xmas tree 2Everjazz was fantastic. Perhaps particularly because I actually made it, after a hair-raising drive from Perm, which was … fascinating – if by ‘fascinating’ you mean scary as hell and twice as fast. We started out at 9am, still dark, under a mauve sky which turned to blue to white to gray as our journey progressed into a snowstorm. “Finally!” I thought, all excited. “Real Russian snow!” But I kind of got less excited about the weather as we drove.

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L-R: Mauve, to blue to white skies

Hurtling along a slippery road, with snow blowing about on it like stage smoke, lined with relentless pine forests on either side – or silver birch copses hiding the odd triffid-like pine tree – every now and then we’d come upon twisted trucks stuck in a ditch, sort of like Star Wars metal beast versions of skeletons in an elephants’ graveyard. It reminded me of Los Angeles driving, except the cars whizzing by are only on one side of you because the road to Ekaterinburg is only two lane traffic. That sounds like it would be kind of country-lane-ish, doesn’t it. It wasn’t.

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Holiday Triffids lurking amid the silver birches

Who knew there were so many trucks? And daredevils wanting to play “Chicken” with trucks. At one point I dozed off and woke up to see – skittering towards us  out of the blizzard (at speed) – a car in OUR LANE (at speed) with a huge truck in its lane. Yes, at speed. We were all at speed!

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The car in front of us had just overtaken us and was at this point merrily tailgating the truck in front of us

“Is okay! Is okay!” said my driver, Tatyana, patting my arm, as I hurriedly texted Billy the details of my travel insurance policy, which includes a clause to have my body shipped home so my son never has to pick up that cost. “Russian drrrivers!” she said, rolling her eyes. “Crrrazy!” (and her Rs) “Da!” I thought, with one eye on the speedometer (120 km per hour!) as we shot past a fresh wreath on the snowbank to our left followed by about 100 feet of charred car remains.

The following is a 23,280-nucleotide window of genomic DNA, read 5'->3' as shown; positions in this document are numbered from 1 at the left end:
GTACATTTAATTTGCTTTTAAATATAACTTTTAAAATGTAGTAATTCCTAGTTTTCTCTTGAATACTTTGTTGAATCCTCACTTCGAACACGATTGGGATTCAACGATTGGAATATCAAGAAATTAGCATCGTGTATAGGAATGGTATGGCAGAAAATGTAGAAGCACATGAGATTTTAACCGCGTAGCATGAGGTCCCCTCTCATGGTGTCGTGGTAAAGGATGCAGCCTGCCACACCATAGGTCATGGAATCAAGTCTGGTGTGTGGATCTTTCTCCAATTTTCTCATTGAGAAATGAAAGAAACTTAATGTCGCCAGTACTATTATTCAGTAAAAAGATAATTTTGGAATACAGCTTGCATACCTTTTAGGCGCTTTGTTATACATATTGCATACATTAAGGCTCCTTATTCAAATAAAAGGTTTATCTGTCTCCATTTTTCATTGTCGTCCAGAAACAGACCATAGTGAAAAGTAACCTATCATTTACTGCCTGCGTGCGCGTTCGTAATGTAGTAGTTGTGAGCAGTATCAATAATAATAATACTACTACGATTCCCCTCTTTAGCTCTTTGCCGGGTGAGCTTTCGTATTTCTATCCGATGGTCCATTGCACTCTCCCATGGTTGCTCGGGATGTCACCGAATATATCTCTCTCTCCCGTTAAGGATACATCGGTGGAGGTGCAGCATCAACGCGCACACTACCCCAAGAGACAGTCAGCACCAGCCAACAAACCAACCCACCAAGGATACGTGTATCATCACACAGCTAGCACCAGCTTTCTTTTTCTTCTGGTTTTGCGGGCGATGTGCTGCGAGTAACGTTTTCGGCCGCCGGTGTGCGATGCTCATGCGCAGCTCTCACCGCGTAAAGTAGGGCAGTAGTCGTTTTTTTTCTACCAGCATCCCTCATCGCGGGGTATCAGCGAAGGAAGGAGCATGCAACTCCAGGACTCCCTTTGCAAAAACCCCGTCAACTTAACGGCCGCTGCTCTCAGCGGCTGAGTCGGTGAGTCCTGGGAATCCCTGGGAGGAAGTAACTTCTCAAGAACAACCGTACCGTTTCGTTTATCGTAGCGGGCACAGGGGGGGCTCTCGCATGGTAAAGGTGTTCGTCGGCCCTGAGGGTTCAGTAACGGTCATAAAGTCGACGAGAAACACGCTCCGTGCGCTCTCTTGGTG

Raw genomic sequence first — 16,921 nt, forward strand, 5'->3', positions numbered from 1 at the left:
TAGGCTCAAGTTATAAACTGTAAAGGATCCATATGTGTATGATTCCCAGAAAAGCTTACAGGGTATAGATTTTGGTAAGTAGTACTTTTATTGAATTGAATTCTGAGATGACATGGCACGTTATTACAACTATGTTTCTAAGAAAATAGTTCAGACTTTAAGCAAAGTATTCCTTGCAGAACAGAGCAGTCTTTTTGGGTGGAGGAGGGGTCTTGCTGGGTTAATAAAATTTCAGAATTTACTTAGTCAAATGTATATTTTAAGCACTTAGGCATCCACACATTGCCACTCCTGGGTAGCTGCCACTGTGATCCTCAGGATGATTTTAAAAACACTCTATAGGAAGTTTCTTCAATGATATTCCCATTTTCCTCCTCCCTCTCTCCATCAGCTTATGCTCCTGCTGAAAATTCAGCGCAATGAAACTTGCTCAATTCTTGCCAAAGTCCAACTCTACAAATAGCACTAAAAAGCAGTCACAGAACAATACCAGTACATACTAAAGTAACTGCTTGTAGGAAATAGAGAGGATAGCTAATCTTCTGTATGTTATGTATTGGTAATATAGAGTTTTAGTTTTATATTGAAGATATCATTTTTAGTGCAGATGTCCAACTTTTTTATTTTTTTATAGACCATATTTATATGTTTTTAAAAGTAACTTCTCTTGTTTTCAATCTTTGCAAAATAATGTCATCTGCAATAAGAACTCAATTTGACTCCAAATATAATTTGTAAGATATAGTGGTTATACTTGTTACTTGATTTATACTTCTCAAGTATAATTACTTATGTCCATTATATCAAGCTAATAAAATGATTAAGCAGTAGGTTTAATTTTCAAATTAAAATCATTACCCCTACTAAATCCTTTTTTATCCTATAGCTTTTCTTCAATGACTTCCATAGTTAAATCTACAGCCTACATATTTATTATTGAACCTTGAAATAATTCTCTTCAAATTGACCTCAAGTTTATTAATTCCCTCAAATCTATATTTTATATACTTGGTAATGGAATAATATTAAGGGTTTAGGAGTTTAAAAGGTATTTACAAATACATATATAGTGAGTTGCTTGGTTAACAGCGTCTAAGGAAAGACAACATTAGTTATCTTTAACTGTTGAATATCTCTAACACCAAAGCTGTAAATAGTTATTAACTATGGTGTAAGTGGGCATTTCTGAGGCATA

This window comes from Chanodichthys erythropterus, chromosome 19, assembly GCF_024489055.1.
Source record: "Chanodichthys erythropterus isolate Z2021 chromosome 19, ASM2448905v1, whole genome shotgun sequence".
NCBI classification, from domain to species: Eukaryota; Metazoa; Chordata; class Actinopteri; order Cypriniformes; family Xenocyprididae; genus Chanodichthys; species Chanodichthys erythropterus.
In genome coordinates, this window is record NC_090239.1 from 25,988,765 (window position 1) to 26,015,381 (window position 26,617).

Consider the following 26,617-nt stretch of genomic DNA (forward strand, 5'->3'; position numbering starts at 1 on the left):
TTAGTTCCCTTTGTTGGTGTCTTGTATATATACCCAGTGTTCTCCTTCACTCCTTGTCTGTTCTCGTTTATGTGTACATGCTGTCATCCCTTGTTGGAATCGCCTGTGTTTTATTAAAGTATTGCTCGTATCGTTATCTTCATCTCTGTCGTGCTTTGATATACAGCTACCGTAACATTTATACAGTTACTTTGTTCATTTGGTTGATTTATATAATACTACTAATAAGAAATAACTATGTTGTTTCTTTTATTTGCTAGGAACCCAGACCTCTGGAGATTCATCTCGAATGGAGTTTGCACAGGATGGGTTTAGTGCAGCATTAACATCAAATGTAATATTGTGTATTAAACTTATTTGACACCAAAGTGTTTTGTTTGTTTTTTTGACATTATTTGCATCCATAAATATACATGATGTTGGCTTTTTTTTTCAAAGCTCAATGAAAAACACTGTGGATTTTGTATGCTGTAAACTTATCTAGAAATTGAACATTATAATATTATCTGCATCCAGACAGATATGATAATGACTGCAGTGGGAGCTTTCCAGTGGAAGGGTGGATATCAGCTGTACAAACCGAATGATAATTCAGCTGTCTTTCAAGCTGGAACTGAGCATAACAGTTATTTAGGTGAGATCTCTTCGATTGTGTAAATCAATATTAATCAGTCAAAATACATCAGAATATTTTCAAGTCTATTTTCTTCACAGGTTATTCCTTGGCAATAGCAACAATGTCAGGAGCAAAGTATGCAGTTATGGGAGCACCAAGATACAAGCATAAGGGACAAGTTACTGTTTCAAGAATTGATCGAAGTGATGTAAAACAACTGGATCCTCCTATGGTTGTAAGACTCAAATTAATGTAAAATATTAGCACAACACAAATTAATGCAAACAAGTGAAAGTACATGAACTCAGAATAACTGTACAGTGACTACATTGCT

No danger of me falling asleep again. I don’t know why you feel safer if you keep your eyes peeled (well, obviously if you are driving, but I mean even as a passenger). But every time I looked up, it was to see cars or trucks looming out of the white coming towards us in our lane (at speed). And Tatyana patting my arm and smiling comfortingly. So when I say like driving in Los Angeles, I mean with cars hurtling towards you in your lane, as opposed to on either side of you heading in the same direction (which is quite bad enough, thanks). I guess the car in front was having trouble picking a lane because of the ice. Eek. Eyes closed! No, eyes open! No closed! Okay, open!

Rather like Los Angeles, I was very relieved when we came upon a huge accident-induced traffic jam, until Tatyana (who could have given Lewis Hamilton a run for his money),  whizzed off the road to make a massive detour through several snow-submerged villages, linked by extremely narrow one-lane roads. The only signs of life were gigantic Newfoundland type dogs on long chains in people’s front drives. Oh, and one guy ahead of us who seemed to be digging himself out of a snow drift. Amazingly, about half an hour later, we came out on the main road, ahead of the traffic. If that had been me driving, we’d have come out two or three hours later in exactly the same spot we went in (that actually happened to me in Central Park once).